Targeting N-terminal Cysteine Residues with Photofunctional Transition Metal Complexes for Site-specific Bioconjugation, Live-cell Imaging, and Phototherapeutic Applications
DescriptionThe aim of the project is the development of photofunctional transition metal complexes that can target N-terminal cysteine residues, and the exploitation of the luminescence properties and photocytotoxic activity of these complexes for diagnostic and therapeutic applications. Chemical modification of peptides and proteins has resulted in the creation of new molecular tools for biological and biomedical applications. However, traditional bioconjugation methods often lead to heterogeneous labeling due to a lack of regioselectivity, rendering characterization of the conjugates and control of their properties a daunting task. Thus, significant effort hasbeen devoted to the development of chemoselective reactions that enable peptide and protein modification in a site-specific manner. In recent years, biocompatible reactions that offer single-site modification at the N-terminal cysteine over other amino acids including internal and C-terminal cysteines have received considerable attention. The interest stems from the low natural abundance of proteins with an N-terminal cysteine and the fact that the modification of this residue has minimal interference with the structures and functions of peptides and proteins. In the past decade, there has been enormous interest in the design of luminescent transition metal complexes for sensing, bio-imaging, and phototherapeutic applications due to their favorable photophysical properties and singlet oxygen (1O2)-photosensitization behavior. We envisage that combining the luminescence and photochemical properties of metal complexes with specific N-terminal cysteine modification will afford innovative biological reagents for diagnostic and therapeutic applications. In this project, we will functionalize transition metal complexes with a 1,2-aminothiol-sensitive moiety, which is able to modulate the luminescence and 1O2-photosensitization properties of the complexes at the same time. In our designs,bioconjugation of the complexes to peptides and proteins with an N-terminal cysteine will not only turn on the emission of the complexes, but also activate their 1O2-photosensitization capability, which cannot be readily achieved using the existing organic-based bioconjugation reagents. These specially designed complexes will allow phosphorogenic labeling of proteins in live cells, examination of protein dynamics, and construction of novel photocytotoxic bioconjugates. We are confident that the exploration of photofunctional transition metal complexes that possess specific N-terminal cysteine reactivity will afford novel bioconjugateswith diverse and enriched functionalities. Results generated from the project will further emphasize the unique features of photofunctional transition metal complexes, which will offer new insights into biomolecular interactions, cellular events, and enzyme functions. Ultimately, these innovative bioconjugation reagents will provide unprecedented opportunities for medicine and materials related to diagnosis and therapy.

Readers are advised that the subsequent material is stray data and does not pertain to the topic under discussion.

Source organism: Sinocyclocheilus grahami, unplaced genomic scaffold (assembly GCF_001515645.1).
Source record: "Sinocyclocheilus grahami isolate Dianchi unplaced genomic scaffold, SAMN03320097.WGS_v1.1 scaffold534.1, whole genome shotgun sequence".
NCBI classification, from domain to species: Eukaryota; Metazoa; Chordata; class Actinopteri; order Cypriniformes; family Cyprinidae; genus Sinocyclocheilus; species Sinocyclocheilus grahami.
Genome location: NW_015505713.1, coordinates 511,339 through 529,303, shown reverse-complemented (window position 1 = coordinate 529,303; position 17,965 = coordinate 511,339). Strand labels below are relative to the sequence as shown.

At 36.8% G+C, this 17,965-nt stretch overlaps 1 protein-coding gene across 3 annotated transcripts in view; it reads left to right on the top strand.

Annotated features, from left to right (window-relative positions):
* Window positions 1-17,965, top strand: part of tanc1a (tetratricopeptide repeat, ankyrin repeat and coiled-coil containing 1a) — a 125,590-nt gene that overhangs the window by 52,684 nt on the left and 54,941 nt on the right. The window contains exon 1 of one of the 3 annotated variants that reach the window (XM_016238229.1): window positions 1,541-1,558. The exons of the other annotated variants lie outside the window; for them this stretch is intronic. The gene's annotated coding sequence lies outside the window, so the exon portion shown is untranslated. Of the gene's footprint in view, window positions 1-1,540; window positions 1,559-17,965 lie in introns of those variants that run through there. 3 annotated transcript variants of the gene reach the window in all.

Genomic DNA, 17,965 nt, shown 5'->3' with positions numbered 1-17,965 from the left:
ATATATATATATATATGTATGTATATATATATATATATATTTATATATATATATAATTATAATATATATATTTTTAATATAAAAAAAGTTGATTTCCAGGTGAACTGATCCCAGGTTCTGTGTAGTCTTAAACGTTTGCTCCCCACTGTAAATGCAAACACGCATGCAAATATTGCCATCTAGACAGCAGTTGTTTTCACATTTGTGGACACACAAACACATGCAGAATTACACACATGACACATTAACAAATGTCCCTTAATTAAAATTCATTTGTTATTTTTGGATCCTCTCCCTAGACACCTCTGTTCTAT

|Effective start/end date||1/01/23 → …|